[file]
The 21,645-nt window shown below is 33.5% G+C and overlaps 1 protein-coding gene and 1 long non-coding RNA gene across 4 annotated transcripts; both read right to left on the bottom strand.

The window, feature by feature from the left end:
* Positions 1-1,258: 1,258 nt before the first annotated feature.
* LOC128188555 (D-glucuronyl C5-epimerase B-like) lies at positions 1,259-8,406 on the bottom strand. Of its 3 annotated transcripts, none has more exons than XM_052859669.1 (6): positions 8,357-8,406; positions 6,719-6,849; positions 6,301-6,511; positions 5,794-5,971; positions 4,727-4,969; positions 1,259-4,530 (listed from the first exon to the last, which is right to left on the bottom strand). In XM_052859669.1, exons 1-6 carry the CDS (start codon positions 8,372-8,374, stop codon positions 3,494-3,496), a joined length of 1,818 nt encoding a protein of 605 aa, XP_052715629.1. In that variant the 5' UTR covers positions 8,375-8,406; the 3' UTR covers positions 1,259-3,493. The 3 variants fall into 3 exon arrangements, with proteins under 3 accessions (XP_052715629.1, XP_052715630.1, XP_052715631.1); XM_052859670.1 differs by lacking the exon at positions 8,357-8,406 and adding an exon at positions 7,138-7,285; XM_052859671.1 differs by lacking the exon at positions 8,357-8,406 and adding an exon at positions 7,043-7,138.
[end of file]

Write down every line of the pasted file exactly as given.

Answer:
The 21,645-nt window shown below is 33.5% G+C and overlaps 1 protein-coding gene and 1 long non-coding RNA gene across 4 annotated transcripts; both read right to left on the bottom strand.

The window, feature by feature from the left end:
* Positions 1-1,258: 1,258 nt before the first annotated feature.
* LOC128188555 (D-glucuronyl C5-epimerase B-like) lies at positions 1,259-8,406 on the bottom strand. Of its 3 annotated transcripts, none has more exons than XM_052859669.1 (6): positions 8,357-8,406; positions 6,719-6,849; positions 6,301-6,511; positions 5,794-5,971; positions 4,727-4,969; positions 1,259-4,530 (listed from the first exon to the last, which is right to left on the bottom strand). In XM_052859669.1, exons 1-6 carry the CDS (start codon positions 8,372-8,374, stop codon positions 3,494-3,496), a joined length of 1,818 nt encoding a protein of 605 aa, XP_052715629.1. In that variant the 5' UTR covers positions 8,375-8,406; the 3' UTR covers positions 1,259-3,493. The 3 variants fall into 3 exon arrangements, with proteins under 3 accessions (XP_052715629.1, XP_052715630.1, XP_052715631.1); XM_052859670.1 differs by lacking the exon at positions 8,357-8,406 and adding an exon at positions 7,138-7,285; XM_052859671.1 differs by lacking the exon at positions 8,357-8,406 and adding an exon at positions 7,043-7,138.